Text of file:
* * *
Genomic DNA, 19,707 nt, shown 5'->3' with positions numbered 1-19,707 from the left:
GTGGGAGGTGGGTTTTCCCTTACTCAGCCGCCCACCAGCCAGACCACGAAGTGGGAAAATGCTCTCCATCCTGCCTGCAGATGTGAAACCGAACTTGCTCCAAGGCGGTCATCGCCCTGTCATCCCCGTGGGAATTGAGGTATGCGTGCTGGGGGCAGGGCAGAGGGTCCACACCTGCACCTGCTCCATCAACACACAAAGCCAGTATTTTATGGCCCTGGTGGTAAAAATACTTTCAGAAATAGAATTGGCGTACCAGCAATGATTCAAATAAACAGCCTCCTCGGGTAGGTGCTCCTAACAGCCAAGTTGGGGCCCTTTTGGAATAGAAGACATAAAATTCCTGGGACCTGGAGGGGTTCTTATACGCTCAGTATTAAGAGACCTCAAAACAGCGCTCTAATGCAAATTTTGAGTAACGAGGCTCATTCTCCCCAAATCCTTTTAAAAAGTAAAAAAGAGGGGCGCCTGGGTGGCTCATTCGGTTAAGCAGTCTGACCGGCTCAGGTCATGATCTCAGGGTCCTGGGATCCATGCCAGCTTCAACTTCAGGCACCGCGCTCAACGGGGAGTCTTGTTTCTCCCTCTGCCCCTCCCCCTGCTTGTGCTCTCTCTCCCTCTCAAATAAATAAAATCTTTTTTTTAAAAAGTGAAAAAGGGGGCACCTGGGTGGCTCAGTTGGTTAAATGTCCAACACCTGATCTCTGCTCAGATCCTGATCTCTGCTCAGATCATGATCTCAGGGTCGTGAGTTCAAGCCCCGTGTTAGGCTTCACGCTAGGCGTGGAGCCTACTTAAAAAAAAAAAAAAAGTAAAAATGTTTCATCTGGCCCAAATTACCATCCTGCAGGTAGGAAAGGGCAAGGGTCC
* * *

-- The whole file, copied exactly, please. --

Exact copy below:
Genomic DNA, 19,707 nt, shown 5'->3' with positions numbered 1-19,707 from the left:
GTGGGAGGTGGGTTTTCCCTTACTCAGCCGCCCACCAGCCAGACCACGAAGTGGGAAAATGCTCTCCATCCTGCCTGCAGATGTGAAACCGAACTTGCTCCAAGGCGGTCATCGCCCTGTCATCCCCGTGGGAATTGAGGTATGCGTGCTGGGGGCAGGGCAGAGGGTCCACACCTGCACCTGCTCCATCAACACACAAAGCCAGTATTTTATGGCCCTGGTGGTAAAAATACTTTCAGAAATAGAATTGGCGTACCAGCAATGATTCAAATAAACAGCCTCCTCGGGTAGGTGCTCCTAACAGCCAAGTTGGGGCCCTTTTGGAATAGAAGACATAAAATTCCTGGGACCTGGAGGGGTTCTTATACGCTCAGTATTAAGAGACCTCAAAACAGCGCTCTAATGCAAATTTTGAGTAACGAGGCTCATTCTCCCCAAATCCTTTTAAAAAGTAAAAAAGAGGGGCGCCTGGGTGGCTCATTCGGTTAAGCAGTCTGACCGGCTCAGGTCATGATCTCAGGGTCCTGGGATCCATGCCAGCTTCAACTTCAGGCACCGCGCTCAACGGGGAGTCTTGTTTCTCCCTCTGCCCCTCCCCCTGCTTGTGCTCTCTCTCCCTCTCAAATAAATAAAATCTTTTTTTTAAAAAGTGAAAAAGGGGGCACCTGGGTGGCTCAGTTGGTTAAATGTCCAACACCTGATCTCTGCTCAGATCCTGATCTCTGCTCAGATCATGATCTCAGGGTCGTGAGTTCAAGCCCCGTGTTAGGCTTCACGCTAGGCGTGGAGCCTACTTAAAAAAAAAAAAAAAGTAAAAATGTTTCATCTGGCCCAAATTACCATCCTGCAGGTAGGAAAGGGCAAGGGTCC